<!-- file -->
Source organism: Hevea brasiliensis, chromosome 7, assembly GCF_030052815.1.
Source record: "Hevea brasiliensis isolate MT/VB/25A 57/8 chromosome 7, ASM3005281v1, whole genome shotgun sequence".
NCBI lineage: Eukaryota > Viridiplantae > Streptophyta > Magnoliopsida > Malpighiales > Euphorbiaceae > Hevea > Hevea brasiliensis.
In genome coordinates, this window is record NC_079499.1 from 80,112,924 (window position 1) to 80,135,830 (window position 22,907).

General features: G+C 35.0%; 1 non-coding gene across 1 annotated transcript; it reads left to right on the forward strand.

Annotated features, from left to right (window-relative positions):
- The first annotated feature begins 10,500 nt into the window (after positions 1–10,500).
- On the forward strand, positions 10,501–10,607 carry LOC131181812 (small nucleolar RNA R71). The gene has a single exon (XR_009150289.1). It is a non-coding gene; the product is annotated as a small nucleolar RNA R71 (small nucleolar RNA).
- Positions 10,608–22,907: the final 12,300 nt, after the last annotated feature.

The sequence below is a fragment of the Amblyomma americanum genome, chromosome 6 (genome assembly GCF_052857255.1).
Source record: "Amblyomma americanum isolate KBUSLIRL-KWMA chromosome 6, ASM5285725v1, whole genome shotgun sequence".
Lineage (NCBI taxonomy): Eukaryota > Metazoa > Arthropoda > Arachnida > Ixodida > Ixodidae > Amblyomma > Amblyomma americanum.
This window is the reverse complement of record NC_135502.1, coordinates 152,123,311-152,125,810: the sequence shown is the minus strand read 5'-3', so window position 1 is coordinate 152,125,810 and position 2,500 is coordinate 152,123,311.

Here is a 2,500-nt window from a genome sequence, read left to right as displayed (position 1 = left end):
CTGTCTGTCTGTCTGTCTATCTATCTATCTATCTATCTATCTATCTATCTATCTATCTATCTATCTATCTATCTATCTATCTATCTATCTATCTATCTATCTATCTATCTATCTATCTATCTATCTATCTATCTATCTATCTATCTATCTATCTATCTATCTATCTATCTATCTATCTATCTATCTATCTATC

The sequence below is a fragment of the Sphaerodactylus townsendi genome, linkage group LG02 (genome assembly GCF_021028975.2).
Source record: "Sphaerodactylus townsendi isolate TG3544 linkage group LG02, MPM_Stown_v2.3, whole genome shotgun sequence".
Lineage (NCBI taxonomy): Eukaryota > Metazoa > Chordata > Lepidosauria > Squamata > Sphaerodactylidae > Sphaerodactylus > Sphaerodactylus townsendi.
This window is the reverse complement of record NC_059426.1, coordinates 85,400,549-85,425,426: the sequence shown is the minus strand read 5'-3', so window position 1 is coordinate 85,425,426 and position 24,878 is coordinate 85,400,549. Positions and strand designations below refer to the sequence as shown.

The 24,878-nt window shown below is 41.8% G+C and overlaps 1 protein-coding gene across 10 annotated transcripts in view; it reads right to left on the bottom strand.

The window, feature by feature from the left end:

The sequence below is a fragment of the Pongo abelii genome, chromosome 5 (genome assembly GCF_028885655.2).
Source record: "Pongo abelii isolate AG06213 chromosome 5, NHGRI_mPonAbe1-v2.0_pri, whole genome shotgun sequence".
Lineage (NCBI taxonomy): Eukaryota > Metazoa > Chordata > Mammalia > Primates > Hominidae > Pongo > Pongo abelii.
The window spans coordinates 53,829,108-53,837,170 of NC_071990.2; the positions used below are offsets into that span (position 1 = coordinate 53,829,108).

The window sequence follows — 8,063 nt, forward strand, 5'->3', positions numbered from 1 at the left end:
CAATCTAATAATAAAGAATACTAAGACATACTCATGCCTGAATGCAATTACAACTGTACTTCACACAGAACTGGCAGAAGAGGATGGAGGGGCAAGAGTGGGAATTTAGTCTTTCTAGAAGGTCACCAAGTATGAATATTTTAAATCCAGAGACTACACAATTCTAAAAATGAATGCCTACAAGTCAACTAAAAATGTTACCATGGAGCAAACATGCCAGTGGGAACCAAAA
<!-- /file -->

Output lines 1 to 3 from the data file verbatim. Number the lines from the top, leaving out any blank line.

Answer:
Source organism: Hevea brasiliensis, chromosome 7, assembly GCF_030052815.1.
Source record: "Hevea brasiliensis isolate MT/VB/25A 57/8 chromosome 7, ASM3005281v1, whole genome shotgun sequence".
NCBI lineage: Eukaryota > Viridiplantae > Streptophyta > Magnoliopsida > Malpighiales > Euphorbiaceae > Hevea > Hevea brasiliensis.